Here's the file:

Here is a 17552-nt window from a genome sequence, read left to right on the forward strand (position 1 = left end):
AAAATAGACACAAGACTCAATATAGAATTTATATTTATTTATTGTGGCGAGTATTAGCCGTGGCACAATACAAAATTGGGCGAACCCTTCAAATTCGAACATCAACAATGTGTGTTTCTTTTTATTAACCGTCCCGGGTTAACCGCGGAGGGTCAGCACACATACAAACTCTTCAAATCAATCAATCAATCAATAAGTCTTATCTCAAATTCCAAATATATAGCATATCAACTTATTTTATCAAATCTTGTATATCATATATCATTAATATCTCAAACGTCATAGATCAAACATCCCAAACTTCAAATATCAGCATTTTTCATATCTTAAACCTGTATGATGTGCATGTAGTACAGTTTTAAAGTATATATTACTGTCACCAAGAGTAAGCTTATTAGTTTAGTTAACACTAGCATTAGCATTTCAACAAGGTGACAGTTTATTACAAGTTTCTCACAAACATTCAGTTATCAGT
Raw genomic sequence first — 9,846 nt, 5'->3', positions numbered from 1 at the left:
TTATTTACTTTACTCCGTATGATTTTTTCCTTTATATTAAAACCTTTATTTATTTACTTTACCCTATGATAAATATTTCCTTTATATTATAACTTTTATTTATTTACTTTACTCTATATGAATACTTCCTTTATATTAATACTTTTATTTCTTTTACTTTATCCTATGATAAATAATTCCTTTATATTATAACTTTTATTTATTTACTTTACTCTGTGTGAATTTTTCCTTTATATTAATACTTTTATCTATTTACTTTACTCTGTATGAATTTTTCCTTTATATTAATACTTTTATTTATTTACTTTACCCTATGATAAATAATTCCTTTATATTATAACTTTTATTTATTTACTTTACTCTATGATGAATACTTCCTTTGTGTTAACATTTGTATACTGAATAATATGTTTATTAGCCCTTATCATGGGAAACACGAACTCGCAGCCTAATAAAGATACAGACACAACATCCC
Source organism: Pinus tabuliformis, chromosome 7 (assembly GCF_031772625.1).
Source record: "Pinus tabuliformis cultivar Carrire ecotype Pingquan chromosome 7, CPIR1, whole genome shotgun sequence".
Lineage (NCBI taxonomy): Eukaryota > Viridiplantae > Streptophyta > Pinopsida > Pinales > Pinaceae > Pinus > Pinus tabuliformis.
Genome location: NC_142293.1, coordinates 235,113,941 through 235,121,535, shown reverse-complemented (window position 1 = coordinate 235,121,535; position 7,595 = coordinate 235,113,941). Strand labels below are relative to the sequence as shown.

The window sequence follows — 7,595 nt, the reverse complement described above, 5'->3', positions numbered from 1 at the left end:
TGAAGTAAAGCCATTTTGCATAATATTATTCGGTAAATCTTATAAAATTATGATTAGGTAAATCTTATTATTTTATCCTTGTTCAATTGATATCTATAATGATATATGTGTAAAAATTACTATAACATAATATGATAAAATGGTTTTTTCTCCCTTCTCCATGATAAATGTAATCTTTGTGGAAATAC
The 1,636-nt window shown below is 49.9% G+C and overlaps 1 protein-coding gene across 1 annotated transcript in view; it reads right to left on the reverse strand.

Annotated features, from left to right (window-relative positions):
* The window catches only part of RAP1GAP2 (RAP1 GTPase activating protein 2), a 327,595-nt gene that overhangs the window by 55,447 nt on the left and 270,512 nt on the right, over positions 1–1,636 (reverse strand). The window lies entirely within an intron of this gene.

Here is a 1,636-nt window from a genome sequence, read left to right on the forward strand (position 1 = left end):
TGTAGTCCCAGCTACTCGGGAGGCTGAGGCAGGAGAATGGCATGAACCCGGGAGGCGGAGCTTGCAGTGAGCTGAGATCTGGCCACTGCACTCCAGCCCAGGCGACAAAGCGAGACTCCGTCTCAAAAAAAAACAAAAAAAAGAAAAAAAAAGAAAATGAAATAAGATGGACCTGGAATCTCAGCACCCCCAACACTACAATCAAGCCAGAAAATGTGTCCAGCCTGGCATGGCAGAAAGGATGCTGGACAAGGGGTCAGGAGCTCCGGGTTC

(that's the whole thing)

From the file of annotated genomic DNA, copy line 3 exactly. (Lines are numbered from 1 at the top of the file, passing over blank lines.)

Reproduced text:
Raw genomic sequence first — 9,846 nt, 5'->3', positions numbered from 1 at the left: